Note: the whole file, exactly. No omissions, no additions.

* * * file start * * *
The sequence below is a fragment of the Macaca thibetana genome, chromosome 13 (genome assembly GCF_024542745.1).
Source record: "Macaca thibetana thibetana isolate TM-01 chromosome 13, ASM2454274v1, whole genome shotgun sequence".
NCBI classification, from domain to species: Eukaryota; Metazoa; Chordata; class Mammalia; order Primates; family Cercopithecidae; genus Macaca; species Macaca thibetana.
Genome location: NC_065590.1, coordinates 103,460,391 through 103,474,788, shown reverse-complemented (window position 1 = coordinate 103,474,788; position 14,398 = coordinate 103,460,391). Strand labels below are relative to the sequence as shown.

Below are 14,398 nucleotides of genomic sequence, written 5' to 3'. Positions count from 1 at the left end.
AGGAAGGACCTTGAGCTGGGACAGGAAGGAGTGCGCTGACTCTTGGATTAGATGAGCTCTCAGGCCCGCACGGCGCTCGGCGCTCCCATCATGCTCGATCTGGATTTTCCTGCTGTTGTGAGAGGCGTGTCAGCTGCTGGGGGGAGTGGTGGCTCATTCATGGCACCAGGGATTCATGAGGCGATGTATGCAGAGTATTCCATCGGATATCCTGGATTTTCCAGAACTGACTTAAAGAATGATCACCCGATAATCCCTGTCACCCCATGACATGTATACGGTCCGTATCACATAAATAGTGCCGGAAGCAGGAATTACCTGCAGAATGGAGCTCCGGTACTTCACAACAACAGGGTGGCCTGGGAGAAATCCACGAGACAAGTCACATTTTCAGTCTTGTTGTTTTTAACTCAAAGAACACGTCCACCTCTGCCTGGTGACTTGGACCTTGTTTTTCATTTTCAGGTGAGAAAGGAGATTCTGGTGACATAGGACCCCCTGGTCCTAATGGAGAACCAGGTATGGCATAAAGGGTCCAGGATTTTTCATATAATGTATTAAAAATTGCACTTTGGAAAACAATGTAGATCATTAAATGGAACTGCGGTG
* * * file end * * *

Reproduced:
The sequence below is a fragment of the Macaca thibetana genome, chromosome 13 (genome assembly GCF_024542745.1).
Source record: "Macaca thibetana thibetana isolate TM-01 chromosome 13, ASM2454274v1, whole genome shotgun sequence".
NCBI classification, from domain to species: Eukaryota; Metazoa; Chordata; class Mammalia; order Primates; family Cercopithecidae; genus Macaca; species Macaca thibetana.
Genome location: NC_065590.1, coordinates 103,460,391 through 103,474,788, shown reverse-complemented (window position 1 = coordinate 103,474,788; position 14,398 = coordinate 103,460,391). Strand labels below are relative to the sequence as shown.

Below are 14,398 nucleotides of genomic sequence, written 5' to 3'. Positions count from 1 at the left end.
AGGAAGGACCTTGAGCTGGGACAGGAAGGAGTGCGCTGACTCTTGGATTAGATGAGCTCTCAGGCCCGCACGGCGCTCGGCGCTCCCATCATGCTCGATCTGGATTTTCCTGCTGTTGTGAGAGGCGTGTCAGCTGCTGGGGGGAGTGGTGGCTCATTCATGGCACCAGGGATTCATGAGGCGATGTATGCAGAGTATTCCATCGGATATCCTGGATTTTCCAGAACTGACTTAAAGAATGATCACCCGATAATCCCTGTCACCCCATGACATGTATACGGTCCGTATCACATAAATAGTGCCGGAAGCAGGAATTACCTGCAGAATGGAGCTCCGGTACTTCACAACAACAGGGTGGCCTGGGAGAAATCCACGAGACAAGTCACATTTTCAGTCTTGTTGTTTTTAACTCAAAGAACACGTCCACCTCTGCCTGGTGACTTGGACCTTGTTTTTCATTTTCAGGTGAGAAAGGAGATTCTGGTGACATAGGACCCCCTGGTCCTAATGGAGAACCAGGTATGGCATAAAGGGTCCAGGATTTTTCATATAATGTATTAAAAATTGCACTTTGGAAAACAATGTAGATCATTAAATGGAACTGCGGTG